Before Voltaire: The French Origins of “Newtonian” Mechanics, 1680-1715
by J.B. Shank
University of Chicago Press, 2017
Cloth: 978-0-226-50929-7 | eISBN: 978-0-226-50932-7
Library of Congress Classification QA802.S43 2018
Dewey Decimal Classification 531.094409032

We have grown accustomed to the idea that scientific theories are embedded in their place and time. But in the case of the development of mathematical physics in eighteenth-century France, the relationship was extremely close. In Before Voltaire, J.B. Shank shows that although the publication of Isaac Newton’s Principia in 1687 exerted strong influence, the development of calculus-based physics is better understood as an outcome that grew from French culture in general.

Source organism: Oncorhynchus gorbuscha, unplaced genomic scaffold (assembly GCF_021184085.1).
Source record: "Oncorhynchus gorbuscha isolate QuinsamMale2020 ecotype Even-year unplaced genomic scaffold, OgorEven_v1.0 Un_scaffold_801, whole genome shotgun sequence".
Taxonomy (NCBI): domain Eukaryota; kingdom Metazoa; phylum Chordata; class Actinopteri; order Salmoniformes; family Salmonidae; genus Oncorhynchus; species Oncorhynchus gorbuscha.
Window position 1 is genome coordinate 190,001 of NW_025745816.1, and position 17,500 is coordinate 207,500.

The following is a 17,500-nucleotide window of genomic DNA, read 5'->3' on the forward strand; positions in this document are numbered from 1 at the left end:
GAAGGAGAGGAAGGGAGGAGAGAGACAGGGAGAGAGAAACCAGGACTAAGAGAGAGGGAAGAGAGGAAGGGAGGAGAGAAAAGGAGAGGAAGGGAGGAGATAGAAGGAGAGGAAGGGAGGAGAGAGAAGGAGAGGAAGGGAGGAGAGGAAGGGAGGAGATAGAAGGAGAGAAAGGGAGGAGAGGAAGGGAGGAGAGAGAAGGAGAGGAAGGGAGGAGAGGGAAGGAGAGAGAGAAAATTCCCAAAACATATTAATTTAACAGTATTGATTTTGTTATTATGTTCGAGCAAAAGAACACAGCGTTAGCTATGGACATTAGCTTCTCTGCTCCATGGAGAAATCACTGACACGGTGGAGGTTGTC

Before Voltaire explores how Newton’s ideas made their way not just through the realm of French science, but into the larger world of society and culture of which Principia was an intertwined part. Shank also details a history of the beginnings of calculus-based mathematical physics that integrates it into the larger intellectual currents in France at the time, including the Battle of the Ancients and the Moderns, the emergence of wider audiences for science, and the role of the newly reorganized Royal Academy of Sciences. The resulting book offers an unprecedented cultural history of one the most important and influential elements of Enlightenment science.

See other books on: 1642-1727 | History & Philosophy | Mathematics | Mechanics | Newton, Isaac
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